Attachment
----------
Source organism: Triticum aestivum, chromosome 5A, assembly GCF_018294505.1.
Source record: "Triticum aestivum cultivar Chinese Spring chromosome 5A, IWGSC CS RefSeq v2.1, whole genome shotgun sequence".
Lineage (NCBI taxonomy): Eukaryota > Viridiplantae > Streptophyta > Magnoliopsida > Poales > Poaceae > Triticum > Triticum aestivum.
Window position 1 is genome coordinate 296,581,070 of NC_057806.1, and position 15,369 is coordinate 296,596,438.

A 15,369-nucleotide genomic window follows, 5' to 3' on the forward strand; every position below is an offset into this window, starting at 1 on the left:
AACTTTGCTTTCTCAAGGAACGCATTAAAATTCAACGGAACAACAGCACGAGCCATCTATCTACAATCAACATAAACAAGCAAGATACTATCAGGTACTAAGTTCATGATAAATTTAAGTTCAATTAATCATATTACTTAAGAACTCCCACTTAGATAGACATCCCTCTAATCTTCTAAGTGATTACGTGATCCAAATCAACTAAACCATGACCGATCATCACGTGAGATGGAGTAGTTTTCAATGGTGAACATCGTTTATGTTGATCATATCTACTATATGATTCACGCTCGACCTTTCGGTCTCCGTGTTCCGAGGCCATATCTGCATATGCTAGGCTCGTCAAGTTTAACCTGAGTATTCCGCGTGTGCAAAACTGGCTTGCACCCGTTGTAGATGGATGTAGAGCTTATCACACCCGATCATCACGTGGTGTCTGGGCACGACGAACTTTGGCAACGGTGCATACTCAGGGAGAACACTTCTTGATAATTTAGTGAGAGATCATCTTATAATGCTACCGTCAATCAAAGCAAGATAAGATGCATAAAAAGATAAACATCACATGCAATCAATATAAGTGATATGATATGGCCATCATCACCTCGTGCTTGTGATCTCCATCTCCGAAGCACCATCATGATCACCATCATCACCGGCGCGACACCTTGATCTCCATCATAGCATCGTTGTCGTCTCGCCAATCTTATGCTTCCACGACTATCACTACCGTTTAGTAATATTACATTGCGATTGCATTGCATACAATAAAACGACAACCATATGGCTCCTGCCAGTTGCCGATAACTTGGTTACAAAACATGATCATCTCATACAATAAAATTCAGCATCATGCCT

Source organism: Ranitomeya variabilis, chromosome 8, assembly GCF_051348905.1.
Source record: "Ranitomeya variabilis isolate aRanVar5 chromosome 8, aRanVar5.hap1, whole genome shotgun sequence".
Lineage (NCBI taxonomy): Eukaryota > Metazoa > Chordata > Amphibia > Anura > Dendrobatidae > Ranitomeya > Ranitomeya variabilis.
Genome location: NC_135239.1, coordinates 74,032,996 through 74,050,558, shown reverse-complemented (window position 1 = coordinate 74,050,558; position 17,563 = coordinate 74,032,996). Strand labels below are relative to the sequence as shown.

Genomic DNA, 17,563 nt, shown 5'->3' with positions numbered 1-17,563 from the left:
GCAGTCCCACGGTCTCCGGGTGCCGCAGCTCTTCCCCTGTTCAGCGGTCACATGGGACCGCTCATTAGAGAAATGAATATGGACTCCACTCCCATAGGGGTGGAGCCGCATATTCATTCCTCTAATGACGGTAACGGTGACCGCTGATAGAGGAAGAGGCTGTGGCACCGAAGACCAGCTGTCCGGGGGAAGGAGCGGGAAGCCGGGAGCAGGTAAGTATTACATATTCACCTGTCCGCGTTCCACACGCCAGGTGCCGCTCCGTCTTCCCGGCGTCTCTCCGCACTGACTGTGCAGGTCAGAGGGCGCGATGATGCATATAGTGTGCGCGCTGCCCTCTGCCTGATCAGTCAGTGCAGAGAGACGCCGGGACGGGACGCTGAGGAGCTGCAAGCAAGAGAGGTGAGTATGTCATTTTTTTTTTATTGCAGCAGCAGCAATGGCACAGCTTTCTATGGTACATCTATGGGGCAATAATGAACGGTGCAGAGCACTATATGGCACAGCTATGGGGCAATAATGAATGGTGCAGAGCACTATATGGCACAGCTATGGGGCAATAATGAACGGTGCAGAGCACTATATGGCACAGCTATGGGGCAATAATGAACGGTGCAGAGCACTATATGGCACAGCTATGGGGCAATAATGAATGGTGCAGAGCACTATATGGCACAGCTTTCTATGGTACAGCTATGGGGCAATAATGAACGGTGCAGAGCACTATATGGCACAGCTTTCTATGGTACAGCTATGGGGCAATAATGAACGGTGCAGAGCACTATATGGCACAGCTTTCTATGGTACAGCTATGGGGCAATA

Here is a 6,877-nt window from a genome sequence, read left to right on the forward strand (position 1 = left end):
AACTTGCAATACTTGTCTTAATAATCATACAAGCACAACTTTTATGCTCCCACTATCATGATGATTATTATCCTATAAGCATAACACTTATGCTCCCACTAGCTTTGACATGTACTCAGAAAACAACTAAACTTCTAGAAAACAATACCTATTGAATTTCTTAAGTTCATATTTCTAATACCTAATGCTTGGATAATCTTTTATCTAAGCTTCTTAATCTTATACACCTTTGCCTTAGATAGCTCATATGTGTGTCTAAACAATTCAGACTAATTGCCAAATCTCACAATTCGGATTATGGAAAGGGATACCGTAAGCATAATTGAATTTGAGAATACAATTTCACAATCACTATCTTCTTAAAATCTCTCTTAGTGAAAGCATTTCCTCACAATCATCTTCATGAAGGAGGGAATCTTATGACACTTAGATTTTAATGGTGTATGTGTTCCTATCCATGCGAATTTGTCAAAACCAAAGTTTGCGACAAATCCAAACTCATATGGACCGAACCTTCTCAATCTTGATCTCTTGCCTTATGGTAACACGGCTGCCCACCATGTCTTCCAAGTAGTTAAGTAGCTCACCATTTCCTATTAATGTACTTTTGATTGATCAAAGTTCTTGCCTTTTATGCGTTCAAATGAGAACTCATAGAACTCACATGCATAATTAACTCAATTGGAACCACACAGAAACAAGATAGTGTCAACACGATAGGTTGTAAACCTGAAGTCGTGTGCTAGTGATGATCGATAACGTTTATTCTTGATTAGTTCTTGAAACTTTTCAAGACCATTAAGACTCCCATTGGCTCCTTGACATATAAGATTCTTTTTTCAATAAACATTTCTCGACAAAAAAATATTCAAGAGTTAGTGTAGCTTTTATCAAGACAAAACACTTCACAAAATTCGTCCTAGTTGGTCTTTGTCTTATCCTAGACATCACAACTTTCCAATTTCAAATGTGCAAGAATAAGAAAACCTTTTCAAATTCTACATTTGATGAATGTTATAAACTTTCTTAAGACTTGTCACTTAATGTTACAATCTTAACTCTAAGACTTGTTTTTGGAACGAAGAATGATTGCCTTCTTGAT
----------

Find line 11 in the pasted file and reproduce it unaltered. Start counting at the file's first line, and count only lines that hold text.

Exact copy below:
Genomic DNA, 17,563 nt, shown 5'->3' with positions numbered 1-17,563 from the left: